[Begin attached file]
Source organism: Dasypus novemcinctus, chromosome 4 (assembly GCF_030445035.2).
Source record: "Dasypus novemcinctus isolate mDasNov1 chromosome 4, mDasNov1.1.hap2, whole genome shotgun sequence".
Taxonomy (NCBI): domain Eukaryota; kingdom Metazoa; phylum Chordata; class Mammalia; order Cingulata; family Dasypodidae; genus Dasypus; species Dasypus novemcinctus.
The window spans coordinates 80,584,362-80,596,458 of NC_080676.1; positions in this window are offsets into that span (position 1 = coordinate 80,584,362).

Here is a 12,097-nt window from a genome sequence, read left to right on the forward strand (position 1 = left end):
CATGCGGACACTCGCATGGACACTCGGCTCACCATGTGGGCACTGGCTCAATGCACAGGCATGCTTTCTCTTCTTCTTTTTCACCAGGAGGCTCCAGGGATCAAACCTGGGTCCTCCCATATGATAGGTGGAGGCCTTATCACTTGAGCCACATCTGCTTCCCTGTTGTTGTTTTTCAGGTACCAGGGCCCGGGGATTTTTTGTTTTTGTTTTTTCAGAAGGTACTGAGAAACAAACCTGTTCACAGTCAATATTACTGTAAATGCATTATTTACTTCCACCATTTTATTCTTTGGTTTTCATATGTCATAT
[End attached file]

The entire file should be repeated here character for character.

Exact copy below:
Source organism: Dasypus novemcinctus, chromosome 4 (assembly GCF_030445035.2).
Source record: "Dasypus novemcinctus isolate mDasNov1 chromosome 4, mDasNov1.1.hap2, whole genome shotgun sequence".
Taxonomy (NCBI): domain Eukaryota; kingdom Metazoa; phylum Chordata; class Mammalia; order Cingulata; family Dasypodidae; genus Dasypus; species Dasypus novemcinctus.
The window spans coordinates 80,584,362-80,596,458 of NC_080676.1; positions in this window are offsets into that span (position 1 = coordinate 80,584,362).

Here is a 12,097-nt window from a genome sequence, read left to right on the forward strand (position 1 = left end):
CATGCGGACACTCGCATGGACACTCGGCTCACCATGTGGGCACTGGCTCAATGCACAGGCATGCTTTCTCTTCTTCTTTTTCACCAGGAGGCTCCAGGGATCAAACCTGGGTCCTCCCATATGATAGGTGGAGGCCTTATCACTTGAGCCACATCTGCTTCCCTGTTGTTGTTTTTCAGGTACCAGGGCCCGGGGATTTTTTGTTTTTGTTTTTTCAGAAGGTACTGAGAAACAAACCTGTTCACAGTCAATATTACTGTAAATGCATTATTTACTTCCACCATTTTATTCTTTGGTTTTCATATGTCATAT